The M.O.T. area, like the rest of the region, experienced flooding, downed trees and branches, and power outages -- but compared to other towns, Middletown police said that the town lucked out with the storm.
Compared with the rest of the region, Middletown residents lucked out when Hurricane Sandy swept through the state earlier this week.
Middletown Police Chief Henry Tobin said Tuesday that the town had no significant events related to the storm and that he was unaware of any road closures within town limits.
"It appears we were very lucky considering what other areas experienced," he said.
Residents who were required to evacuate in Delaware City Sunday were able to return to their homes by Tuesday, said Delaware City firefighter Xavir White.
Volunteers with the Port Penn Fire Company said that they had to evacuate 12 people from the Augustine Beach area Monday night.
"It went very well for what they were predicting," said Deputy Chief John Newman.
Newman said that the only major flooding the waterside towns experienced was just south of Port Penn, where the Delaware River came over the rocks, causing between two and three feet of flooding.
The M.O.T. area, like the rest of the region, experienced flooding, downed trees and branches, and power outages.
Before Hurricane Sandy downgraded from its hurricane status and made landfall Monday night, Tobin said that several roads in town were on the verge of becoming impassable.
On Sunday, rescue personnel had to pull a motorist from a car after they ignored flooding sings and drove into two-feet of water in Odessa.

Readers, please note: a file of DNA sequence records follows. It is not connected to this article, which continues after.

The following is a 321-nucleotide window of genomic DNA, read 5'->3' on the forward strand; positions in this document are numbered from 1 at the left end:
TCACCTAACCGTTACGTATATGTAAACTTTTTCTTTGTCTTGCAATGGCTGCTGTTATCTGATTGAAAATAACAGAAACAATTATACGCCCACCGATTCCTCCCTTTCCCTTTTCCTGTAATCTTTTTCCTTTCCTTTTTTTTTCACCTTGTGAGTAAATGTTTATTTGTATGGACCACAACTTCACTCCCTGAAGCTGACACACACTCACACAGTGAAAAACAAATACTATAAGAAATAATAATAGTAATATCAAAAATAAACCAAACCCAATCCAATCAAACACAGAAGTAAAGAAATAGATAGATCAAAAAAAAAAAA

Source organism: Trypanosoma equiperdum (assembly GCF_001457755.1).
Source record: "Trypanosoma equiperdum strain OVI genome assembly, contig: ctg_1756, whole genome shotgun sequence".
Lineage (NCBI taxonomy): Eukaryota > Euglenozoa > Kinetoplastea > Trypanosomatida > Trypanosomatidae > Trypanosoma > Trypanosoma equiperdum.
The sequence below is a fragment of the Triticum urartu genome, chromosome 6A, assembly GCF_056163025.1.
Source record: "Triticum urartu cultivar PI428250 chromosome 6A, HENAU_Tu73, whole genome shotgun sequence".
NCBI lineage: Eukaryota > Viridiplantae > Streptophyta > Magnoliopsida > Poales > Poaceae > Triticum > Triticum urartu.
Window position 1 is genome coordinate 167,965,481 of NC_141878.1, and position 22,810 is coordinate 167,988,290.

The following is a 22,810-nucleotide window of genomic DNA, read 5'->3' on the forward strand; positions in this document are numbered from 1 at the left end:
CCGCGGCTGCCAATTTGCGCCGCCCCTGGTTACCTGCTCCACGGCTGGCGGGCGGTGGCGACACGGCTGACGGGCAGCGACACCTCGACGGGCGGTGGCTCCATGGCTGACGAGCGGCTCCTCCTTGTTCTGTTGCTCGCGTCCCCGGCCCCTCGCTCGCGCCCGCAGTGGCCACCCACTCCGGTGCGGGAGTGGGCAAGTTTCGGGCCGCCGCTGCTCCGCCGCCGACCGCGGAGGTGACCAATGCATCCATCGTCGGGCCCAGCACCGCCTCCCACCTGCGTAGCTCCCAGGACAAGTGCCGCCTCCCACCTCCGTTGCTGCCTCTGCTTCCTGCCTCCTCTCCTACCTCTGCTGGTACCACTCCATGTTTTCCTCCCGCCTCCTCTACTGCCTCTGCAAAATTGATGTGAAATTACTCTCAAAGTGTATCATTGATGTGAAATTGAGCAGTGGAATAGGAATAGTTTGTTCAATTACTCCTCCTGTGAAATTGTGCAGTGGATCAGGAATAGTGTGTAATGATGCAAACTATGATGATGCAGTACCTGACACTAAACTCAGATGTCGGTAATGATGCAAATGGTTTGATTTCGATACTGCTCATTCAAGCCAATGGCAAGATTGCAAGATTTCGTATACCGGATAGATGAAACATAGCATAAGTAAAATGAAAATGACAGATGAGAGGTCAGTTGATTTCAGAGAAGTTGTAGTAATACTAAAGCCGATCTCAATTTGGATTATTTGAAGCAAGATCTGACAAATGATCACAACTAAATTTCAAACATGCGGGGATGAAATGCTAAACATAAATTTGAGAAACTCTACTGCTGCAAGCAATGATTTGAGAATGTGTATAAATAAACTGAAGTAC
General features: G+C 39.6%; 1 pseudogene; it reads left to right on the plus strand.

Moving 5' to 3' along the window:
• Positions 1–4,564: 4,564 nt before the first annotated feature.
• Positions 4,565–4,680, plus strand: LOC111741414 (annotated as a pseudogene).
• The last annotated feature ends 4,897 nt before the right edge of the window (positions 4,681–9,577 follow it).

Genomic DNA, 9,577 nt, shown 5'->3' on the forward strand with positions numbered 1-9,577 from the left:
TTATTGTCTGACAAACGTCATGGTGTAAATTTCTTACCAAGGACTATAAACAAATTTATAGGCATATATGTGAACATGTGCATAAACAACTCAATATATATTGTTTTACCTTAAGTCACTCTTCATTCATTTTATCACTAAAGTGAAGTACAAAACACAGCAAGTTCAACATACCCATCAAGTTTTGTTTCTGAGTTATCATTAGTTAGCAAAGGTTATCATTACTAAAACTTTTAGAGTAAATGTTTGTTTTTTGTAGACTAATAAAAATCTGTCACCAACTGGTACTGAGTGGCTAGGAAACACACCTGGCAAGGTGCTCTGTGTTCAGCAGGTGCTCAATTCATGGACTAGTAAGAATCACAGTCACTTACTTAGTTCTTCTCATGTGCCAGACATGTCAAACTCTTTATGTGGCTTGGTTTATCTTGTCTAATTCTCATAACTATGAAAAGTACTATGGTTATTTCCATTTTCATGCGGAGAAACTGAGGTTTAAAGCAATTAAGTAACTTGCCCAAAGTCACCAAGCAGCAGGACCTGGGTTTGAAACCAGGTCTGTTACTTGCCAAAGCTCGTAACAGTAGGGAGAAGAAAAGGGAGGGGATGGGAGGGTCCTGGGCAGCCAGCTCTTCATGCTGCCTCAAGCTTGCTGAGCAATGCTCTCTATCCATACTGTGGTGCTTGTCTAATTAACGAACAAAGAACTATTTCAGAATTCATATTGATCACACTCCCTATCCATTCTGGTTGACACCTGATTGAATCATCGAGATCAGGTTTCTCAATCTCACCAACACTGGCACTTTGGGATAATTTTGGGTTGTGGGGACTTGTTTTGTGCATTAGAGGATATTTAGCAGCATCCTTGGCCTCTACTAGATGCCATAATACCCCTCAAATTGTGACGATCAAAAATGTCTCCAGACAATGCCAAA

The Odessa Fire Company's swift water rescue was called to Old Corbit Road and Old State Road to remove a person from a vehicle after they drove around posted high water signs and through two feet of water on Old State Road, said Assistant Chief Ken Getty.
Delaware State Police, the Port Penn Fire Company Marine Rescue and the Townsend Fire Company assisted in the rescue and no injuries were reported.
Some area roads remained flooded into Tuesday due to high water, including Route 299 at Old State Road, Route 299 at Old Corbit Road and Route 9 in Port Penn and north of Odessa.
A few drivers were able to make it through the high waters, but others turned around and found alternative routes.
Level two driving restrictions were put into place late Sunday – meaning that only emergency personnel were allowed to be on the roads. The restrictions were lifted early Tuesday.
Delaware was also put under a State of Emergency as what was dubbed the "Frankenstorm" made its way into the Delaware Bay region, ultimately making landfall Monday night in southern New Jersey.
Appoquinimink schools were closed Monday and Tuesday and Middletown High School was used as a Red Cross shelter throughout the storm.
The Middletown shelter closed up at 11:45 a.m. Tuesday, said DEMA spokesman Gary Laing.
At midnight, there were 26 people at the Middletown shelter.
More than 800 other residents occupied the state's six other shelters.
Town of Middletown offices remained closed Monday and Tuesday, as did New Castle County and State of Delaware offices.
Only essential employees were required to report to work.
Residents using social media during the storm reported power outages in Mt. Pleasant, Odessa National, Brennan Estates, and Spring Creek in Townsend.
Other areas also experienced outages and flickers.
Some commented on Facebook that all remained good in Millbranch, Lakeside, and Cricklewood, all in Middletown.